I recently read Cathy Park Hong’s book that’s coming out, Minor Feelings. And I didn’t have these words when I was writing my book, but she says it really well: “writing alongside.” Writing alongside rather than trying to represent feels in some way like the best compromise when you want to enter the conversation without taking up all the space, especially when you’re not from a place and the story’s not yours. It was also important to me to include contemporary experiences of Appalachia rather than just saying, “This is a thing that happened in a place long, long ago.” So this is the best hybrid form my editor and I came to from a lot of complicated impulses.
Guernica: I felt as though you wanted to show the reader how people were thinking about the events rather than presenting some authoritative truth about them.
Eisenberg: That’s a big compliment because I felt like I was trying to do that more than anything. There were moments when my editor asked me to be a more confident narrative voice, to subsume more archival documents or reporting into my voice, and I did do that to some extent, but I was trying when possible to use the primary source documents or to quote directly. I tried to use language directly from the coroner’s report to describe the women’s bodies rather than writing, “There were these two dead bodies.” What I’m actually more interested in is how a coroner or a person who found them would react, because I wasn’t there. And I used a ton of the trial transcript. I wanted more, I wanted forty pages of straight trial transcript. I’m much more interested in how people talk about trauma than the trauma itself.
Guernica: I wondered about this tension that you describe when writing about West Virginia. Pocahontas County has in many ways been abandoned by the country, it’s a white spot on AT&T’s map of cell-phone coverage, for ages it didn’t have its own ambulance and used a hearse instead, and at the same time it has an extraordinary amount of freedom. West Virginia’s motto is “mountaineers are always free.” Do you think that there are fewer laws there because it’s been forgotten, or was it in some part forgotten because it felt like a lawless place to begin with?
Eisenberg: That’s a really good question and I feel like there are so many people more qualified to answer it. But what I would personally say is that it’s both. What I learned in the process of writing this book is that a lot of the ways that we think and talk about West Virginia as a place now are the same and reflective of how we talked about and thought about the place three hundred years ago. West Virginia was predetermined to be a trash land, a place that people didn’t care about, because it wasn’t viable agricultural land as part of capitalism. What happens when you live in a place where the land and people don’t acquiesce to the demands of capitalism, I think, is that you become somewhat left out and somewhat extra free. Those two things always coexisted in its history, is my understanding.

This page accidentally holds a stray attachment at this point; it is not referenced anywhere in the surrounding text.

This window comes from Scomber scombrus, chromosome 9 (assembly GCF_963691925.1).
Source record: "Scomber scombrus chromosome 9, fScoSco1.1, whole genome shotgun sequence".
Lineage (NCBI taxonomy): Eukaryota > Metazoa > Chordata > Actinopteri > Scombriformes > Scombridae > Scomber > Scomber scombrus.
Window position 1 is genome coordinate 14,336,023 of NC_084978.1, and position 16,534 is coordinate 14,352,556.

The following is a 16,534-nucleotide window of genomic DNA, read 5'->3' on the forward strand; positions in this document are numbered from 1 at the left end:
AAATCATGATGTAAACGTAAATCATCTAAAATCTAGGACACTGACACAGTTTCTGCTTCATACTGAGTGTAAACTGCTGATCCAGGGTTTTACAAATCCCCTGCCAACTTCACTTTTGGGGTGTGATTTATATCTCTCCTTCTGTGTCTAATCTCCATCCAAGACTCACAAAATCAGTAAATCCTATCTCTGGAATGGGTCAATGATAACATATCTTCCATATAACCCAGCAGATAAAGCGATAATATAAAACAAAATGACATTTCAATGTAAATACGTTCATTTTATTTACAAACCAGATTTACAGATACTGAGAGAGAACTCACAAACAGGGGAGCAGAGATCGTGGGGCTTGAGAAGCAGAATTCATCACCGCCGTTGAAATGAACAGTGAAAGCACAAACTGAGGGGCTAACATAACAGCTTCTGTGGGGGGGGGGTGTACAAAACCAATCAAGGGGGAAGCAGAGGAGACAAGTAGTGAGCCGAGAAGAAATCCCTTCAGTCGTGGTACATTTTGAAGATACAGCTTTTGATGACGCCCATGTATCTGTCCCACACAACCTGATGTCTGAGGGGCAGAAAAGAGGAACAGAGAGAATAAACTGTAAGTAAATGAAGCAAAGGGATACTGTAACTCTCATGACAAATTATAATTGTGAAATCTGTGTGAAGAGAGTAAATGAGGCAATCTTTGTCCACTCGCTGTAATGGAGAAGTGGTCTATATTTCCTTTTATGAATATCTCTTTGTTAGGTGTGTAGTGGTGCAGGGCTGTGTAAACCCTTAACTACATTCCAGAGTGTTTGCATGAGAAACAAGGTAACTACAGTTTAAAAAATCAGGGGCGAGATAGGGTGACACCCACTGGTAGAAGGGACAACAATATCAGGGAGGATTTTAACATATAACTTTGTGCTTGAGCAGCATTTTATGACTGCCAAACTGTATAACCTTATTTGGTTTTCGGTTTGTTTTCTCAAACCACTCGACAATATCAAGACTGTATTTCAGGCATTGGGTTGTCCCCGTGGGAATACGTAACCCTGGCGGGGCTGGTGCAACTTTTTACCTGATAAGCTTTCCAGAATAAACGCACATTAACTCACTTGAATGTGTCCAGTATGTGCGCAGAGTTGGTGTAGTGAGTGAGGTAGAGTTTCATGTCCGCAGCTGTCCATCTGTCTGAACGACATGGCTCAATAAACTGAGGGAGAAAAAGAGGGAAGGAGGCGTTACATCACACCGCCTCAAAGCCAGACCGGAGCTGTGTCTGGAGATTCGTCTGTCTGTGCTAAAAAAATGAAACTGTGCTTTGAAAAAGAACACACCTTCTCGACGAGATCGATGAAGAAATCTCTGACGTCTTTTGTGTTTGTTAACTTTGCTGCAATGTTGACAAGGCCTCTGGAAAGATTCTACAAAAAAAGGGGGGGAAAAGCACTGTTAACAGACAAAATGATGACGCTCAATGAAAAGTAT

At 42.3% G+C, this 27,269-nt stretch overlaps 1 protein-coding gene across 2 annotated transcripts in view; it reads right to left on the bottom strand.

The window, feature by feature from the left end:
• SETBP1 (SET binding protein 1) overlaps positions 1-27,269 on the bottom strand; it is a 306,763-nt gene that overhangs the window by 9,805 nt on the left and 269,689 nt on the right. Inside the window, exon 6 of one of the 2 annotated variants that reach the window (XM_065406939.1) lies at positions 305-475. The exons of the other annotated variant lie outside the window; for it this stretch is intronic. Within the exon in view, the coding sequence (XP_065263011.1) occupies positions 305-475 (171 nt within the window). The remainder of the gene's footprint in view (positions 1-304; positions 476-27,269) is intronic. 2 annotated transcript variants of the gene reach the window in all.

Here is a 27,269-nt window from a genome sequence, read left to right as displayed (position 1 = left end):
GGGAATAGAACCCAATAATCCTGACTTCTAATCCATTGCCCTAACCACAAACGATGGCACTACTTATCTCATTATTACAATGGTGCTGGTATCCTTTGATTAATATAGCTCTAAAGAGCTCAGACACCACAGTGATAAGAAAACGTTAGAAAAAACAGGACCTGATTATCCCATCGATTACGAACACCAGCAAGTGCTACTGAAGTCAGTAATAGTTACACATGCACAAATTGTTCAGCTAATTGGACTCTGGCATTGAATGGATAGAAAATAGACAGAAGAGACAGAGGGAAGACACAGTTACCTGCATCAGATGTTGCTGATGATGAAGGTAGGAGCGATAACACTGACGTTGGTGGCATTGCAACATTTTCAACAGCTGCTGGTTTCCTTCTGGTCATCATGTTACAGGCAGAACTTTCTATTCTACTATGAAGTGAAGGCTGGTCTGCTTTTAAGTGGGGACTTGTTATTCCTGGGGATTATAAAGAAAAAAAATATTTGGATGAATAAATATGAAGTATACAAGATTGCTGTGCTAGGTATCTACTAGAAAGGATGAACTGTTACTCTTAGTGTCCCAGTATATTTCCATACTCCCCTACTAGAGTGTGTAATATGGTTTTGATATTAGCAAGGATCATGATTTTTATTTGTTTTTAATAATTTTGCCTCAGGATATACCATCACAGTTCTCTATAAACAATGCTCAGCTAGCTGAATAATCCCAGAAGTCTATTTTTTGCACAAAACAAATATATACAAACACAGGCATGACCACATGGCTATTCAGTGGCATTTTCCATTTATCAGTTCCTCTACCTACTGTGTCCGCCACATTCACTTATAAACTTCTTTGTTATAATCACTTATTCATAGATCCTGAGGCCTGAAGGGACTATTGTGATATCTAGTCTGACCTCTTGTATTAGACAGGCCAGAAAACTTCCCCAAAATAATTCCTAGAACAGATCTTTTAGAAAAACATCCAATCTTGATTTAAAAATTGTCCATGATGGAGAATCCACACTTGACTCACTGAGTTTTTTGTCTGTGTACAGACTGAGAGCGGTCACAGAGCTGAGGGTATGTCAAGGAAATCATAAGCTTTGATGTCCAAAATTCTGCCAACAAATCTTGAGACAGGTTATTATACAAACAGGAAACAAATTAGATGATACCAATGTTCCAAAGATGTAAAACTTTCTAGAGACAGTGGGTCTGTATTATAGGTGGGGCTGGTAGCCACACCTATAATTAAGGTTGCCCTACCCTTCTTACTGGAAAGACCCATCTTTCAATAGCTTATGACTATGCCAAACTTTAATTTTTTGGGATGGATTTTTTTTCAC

Elizabeth Catte writes in What You Are Getting Wrong About Appalachia that there is this continuous sort of rediscovering and re-caring about West Virginia and then a forgetting about it again, and that was a really helpful context for right now. There are certain moments when we, as a broader American culture, decide that we care about what’s going on in this region and then ten to fifteen years pass and we don’t care about it again. That dynamic is harmful and is more reflective of the lost or disregarded aspect. But in the case of the white space, the fact that West Virginia is in the quiet zone—I think it’s really important to remember that that’s federally legislated. That wasn’t something that this county or West Virginia requested or asked for, and there are many people who are like, “It would be really fucking awesome to have high-speed Internet here and we can’t get it because it’s not worth AT&T’s while to put this kind of broadband in; there are just not enough people.” So I think there are ways that it’s been lost and ways that that lostness allows a kind of joyful freedom. Some people feel mad about it, some people feel happy about it. Some people say, “Give me my high-speed Internet,” and some people say, “I don’t want that and never would because that would change my whole life.”
Guernica: There’s a strong connection in the book between the dualities that characterize West Virginia and the idea, presented later on, that most of us are perpetrators and victims at the same time. I felt like this project revolved around those ambiguities.
Eisenberg: Absolutely. That kept coming back around, the idea of neither/nor, or both/and, or whatever you want to call it. I think that this crime is inextricably linked to the contradictions of the place and that just kept feeling more true. This idea of a trial, which is essentially this war between two stories and which one is right, is similar in many ways to how we talk about West Virginia. “It’s all bad and it’s conservative.” Or there are people who want to say, “It’s beautiful and we have the right way of living and everyone else is wrong.” But actually, what kept being borne out was, “No, of course, neither of those extremes is true and we have to live in this murky middle.” It just felt like this particular community in West Virginia and in Appalachia more broadly had a lot to teach me about holding contradiction.